Tuesday, April 17, 2012

Multiple countries are rejecting investor state dispute settlement clauses in free trade agreements

by Janet Eaton

There appears to be a growing awareness that NAFTA-style foreign investor privileges and their private "investor-state dispute system [ISD]", which have been among the most controversial aspects of past US trade deals, should be rejected in trade and investment agreements. (ISDs allow corporations to sue to overturn local or national regulations or laws that are perceived as impinging in any way on the "right" of the corporation to profit. Past suits have targeted environmental and health regulations.)

In particular this provision has emerged as a point of major contention in the Trans-Pacific Partnership (TPP) negotiations, with Julia Gillard's Australian government announcing last April that they would reject investor-state arbitration in all trade agreements. It seems that her government was not only concerned about the loss of public policy sovereignty but was also taking seriously the advice of the  Australian Productivity Commission which concluded there were "few clear benefits, and several worrying risks, associated with such provisions."

Following on the heels of Australia, Korea appeared poised to go the same route with polls showing the opposition, which rejected ISD, favoured to win the upcoming election; however, in the election held last week, the governing Conservatives managed to hold on to a slender majority so the jury is still out as regards South Korea. However one clue might be found in a recent April 6th claim by India that it plans to abolish the investor-state dispute system and renegotiate FTAs with South Korea, Singapore, and other countries. According to the English language newspaper, Indian Express,  New Delhi´s decision to abandon the ISD system is based on its first-hand experience with the potential threat foreign companies pose to public policy on the grounds of investment agreement violations.

Other countries that have concerns with, are opposed to, or have rejected, ISD, include the South African government which is re-examining the ISD system after a policy of affirmative action for blacks, aimed at reducing economic disparities between white and black people, was targeted in 2007 by a multinational corporation; the Brazilian parliament which has refused to ratify a number of investment agreements on the grounds that they infringe on legislative sovereignty and Ecuador and Bolivia that have pulled out of the International Center for Settlement of Investment Disputes convention.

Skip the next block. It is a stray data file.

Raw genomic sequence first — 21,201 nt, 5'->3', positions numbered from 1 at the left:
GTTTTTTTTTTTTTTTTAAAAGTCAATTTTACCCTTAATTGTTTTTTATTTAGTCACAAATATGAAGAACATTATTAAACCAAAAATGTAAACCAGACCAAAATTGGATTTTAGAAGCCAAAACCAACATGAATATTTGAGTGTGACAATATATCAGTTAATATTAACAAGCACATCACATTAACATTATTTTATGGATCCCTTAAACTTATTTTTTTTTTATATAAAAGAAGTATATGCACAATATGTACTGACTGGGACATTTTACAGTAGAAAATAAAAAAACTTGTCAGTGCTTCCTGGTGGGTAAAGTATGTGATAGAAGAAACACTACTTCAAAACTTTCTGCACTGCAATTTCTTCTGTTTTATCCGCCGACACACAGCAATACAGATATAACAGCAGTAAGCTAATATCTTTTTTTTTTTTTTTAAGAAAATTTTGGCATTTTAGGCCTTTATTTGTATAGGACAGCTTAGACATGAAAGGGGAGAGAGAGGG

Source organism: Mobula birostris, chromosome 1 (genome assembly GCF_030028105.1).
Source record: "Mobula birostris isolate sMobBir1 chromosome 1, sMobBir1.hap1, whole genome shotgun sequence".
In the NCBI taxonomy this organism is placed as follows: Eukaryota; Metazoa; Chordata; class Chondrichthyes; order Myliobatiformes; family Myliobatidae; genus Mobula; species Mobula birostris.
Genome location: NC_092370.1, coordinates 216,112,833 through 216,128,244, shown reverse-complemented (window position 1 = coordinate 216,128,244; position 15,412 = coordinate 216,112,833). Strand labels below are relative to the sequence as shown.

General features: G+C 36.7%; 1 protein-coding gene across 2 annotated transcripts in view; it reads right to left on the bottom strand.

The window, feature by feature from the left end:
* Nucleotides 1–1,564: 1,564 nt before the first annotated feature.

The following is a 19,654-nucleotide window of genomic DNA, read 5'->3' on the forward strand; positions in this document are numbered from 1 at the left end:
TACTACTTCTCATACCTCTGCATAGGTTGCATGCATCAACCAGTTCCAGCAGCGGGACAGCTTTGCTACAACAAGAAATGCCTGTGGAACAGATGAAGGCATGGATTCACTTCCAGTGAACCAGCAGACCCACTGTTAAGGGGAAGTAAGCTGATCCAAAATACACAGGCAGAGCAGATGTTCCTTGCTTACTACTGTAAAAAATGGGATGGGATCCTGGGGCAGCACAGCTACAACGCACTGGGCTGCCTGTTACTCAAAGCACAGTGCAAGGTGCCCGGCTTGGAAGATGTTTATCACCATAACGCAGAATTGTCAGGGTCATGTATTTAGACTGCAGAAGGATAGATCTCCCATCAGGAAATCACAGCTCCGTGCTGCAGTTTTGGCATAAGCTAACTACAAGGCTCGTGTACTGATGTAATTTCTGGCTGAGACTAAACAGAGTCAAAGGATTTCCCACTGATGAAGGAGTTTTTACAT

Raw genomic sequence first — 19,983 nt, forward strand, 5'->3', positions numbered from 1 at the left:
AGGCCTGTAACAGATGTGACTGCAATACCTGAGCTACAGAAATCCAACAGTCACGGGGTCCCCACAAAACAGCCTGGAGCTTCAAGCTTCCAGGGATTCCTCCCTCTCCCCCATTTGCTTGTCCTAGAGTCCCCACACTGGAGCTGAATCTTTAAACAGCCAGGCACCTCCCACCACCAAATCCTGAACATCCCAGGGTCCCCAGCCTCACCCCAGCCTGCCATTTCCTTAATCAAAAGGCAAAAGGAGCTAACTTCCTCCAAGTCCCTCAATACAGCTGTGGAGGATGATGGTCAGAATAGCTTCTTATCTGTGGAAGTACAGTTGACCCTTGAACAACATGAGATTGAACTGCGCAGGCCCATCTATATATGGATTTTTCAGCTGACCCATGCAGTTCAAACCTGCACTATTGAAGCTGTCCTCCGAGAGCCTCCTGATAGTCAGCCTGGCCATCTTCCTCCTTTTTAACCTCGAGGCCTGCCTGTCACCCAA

Meanwhile in the US and Canada, both President Obama and Prime Minister Harper are pushing Investor State Dispute settlement in their frenzy to initiate  free trade deals in every corner of the world. In the case of Obama this is in spite of his presidential campaign promises to review NAFTA Ch 11 [investor state] and other harmful aspects of free trade agreements in general and in spite of over 100 members of Congress and many progressive NGOs expressing support for the TRADE [Trade Reform, Accountability, Development and Employment] Act introduced by Representative Michael Michaud [D-Maine] and Sen. Sherrod Brown (D-Ohio).

In the case of Mr. Harper, he ignores calls from civil society, NGOs, institutes, activists and three opposition parties to renegotiate NAFTA Ch 11 while belittling anyone who tries to make the case. . [6]

Hopefully this momentum to reject the ISD system will eventually be powerful enough to influence the Harper government because in the words of a statement of concern initiatied by Canadian academics with expertise relating to investment law, arbitration, and regulation:

"We have a shared concern for the harm done to the public welfare by the international investment regime, as currently structured, especially its hampering of the ability of governments to act for their people in response to the concerns of human development and environmental sustainability."

Photo: Foreign Policy In Focus

No comments: